8. Which (historical) important scientist / researcher would you like to have dinner with? What would you ask?

Michel Foucault. I would be interested to hear what he makes of the world today.

9. If time and money were no object: Which research project would you like to do?

I’ve always thought it would be fun to team up with a public transport agency to create moments of surprise and delight in the form of live art on trains, busses and in stations for commuters and travellers. There’s plenty of informal examples, but on a larger scale and done with intention, it could bring these spaces to life in wonderful ways.

I would also love to teach art courses of my own design online and then lead guided art tours of the works studied. I would particularly like to reach women who have not had the opportunity to either study art or travel to see it, so I would use any funding for this purpose. Travel and art, in my experience, have capacity to broaden one’s outlook on life and what’s possible, which is a hugely inspiring thought I would love to share.

10. What is your favorite research discipline other than your own?

I originally wanted to study in the fine arts as a painter. Had I pursued that path, I think I would have changed to conceptual practice and pursued practice-led research. 

11. What was the funniest moment you had in science?

I’m not sure if I’ve had many funny moments, however I’ve had many moments of delight through the encounter and experience of art. A lot of street art has an amusing tone that is tongue-in-cheek and brings a smile to one’s face. Banksy’s self-appointed artist-in-residence in NJYC in 2016 is one example. Members of the public followed the residency which was designed like a scavenger hunt with one new work announced in a different area of the city each day. It was so interesting to see the reactions of the public to the works, especially the nonsensical ones that really disrupted the everyday scene. The works were accompanied on social media with a humorous explanation of the faux-significance of the works, which is part of the grass-roots appeal of street art.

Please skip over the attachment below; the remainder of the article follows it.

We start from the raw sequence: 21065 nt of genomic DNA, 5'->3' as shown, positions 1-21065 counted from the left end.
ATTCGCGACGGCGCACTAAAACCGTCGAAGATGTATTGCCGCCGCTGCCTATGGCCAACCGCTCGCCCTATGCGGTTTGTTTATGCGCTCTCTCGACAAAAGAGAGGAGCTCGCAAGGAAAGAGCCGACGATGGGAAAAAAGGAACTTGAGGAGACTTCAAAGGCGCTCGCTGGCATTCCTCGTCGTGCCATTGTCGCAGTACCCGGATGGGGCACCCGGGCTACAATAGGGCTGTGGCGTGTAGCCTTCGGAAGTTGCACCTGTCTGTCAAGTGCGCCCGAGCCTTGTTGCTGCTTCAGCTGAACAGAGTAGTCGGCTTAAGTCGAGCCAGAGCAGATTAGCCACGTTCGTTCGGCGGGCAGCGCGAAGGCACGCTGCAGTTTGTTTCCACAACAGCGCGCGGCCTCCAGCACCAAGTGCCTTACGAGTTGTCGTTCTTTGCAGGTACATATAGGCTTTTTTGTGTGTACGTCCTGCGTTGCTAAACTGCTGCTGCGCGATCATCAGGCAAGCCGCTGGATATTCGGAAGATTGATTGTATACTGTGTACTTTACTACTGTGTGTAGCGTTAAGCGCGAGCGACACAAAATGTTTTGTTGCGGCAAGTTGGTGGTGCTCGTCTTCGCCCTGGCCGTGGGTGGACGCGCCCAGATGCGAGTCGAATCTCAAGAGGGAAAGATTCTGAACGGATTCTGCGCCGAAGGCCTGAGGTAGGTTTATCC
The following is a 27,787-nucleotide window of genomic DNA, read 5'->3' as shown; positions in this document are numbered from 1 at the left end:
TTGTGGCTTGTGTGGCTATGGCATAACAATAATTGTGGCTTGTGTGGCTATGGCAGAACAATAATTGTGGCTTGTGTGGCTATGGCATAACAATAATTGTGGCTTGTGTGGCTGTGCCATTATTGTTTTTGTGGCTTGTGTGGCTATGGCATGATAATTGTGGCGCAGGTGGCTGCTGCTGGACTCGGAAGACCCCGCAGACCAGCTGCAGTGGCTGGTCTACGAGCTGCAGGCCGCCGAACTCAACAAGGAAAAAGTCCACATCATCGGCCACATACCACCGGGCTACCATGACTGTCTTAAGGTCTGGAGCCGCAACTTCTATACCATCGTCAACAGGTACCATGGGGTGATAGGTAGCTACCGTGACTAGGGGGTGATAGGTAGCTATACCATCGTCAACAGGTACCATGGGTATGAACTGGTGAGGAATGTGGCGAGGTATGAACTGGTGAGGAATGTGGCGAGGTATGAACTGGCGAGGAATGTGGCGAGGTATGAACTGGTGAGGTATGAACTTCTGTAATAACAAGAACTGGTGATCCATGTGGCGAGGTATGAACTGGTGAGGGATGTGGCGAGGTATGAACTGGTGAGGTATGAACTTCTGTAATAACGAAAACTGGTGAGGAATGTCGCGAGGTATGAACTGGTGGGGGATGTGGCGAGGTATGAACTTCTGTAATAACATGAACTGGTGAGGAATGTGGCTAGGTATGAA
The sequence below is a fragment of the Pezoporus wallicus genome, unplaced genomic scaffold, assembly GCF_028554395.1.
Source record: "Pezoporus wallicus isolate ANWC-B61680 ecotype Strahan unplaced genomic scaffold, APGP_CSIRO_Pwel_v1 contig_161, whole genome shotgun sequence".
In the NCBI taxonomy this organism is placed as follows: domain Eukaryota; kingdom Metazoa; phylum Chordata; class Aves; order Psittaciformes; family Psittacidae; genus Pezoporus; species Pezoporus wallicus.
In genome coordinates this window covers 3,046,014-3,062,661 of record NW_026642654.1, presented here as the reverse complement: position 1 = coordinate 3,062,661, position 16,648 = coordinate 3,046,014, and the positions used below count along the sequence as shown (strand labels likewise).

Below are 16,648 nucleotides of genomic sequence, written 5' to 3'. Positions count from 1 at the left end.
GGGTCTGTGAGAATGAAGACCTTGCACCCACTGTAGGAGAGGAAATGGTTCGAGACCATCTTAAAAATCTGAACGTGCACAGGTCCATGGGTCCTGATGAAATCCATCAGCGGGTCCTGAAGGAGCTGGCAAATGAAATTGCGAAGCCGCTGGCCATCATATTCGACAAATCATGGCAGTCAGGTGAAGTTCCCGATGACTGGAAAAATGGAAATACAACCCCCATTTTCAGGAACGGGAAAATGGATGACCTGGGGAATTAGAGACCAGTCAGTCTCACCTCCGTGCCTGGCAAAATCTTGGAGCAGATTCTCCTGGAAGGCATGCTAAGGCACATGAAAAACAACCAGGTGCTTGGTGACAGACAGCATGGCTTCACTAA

One memory I have is discovering the work by William Pope. L called Whispering Campaign for documenta in Kassel in 2017. I had read about the work before I arrived in Kassel with my son, both of us eager to discover the city-wide exhibition. We were standing in a street, and I could hear a whispering noise which was making me aware of my surroundings, being a foreign traveller in an unfamiliar place. We were later in another area of the exhibition, and I could hear a similar disquieting whispering noise, which we discovered was actually part of the artwork. We returned to the site of the earlier work to discover it had been coming from a parked car. The “A-ha!” moment is always an amusing one!

12. What do you consider the greatest achievement in the history of science / research / your field?

The French modern artists whose works were rejected by the Paris Salon, the official art exhibition of the Académie des Beaux-Arts in Paris, because they did not meet the standard for academic art on display. Artists such as Gustave Courbet, Édouard Manet and Camille Pissarro went on to establish the Salon des Refusés in 1863 where thousands of rejected works went on display and were ridiculed by the public and critics. This development coincided with artists opening their studios to the public and hosting private exhibitions and was instrumental in bringing critical attention to the emerging avant-garde in painting. A decade later the Paris Salon had declined in popularity as the public was more interested in Impressionism.

13. Which experience in the world of science disappointed you most?

Historically, the lack of formal training and critical reception of the artwork of women artists and art historians has limited the possibilities for the field to bring a range of perspectives. Although thousands of women in Britain and France received informal training in households with male artists, they were often received as amateurs or honorary participants in major exhibitions. Given equal opportunity earlier in history, the range of works and subjects we have today might have been radically different!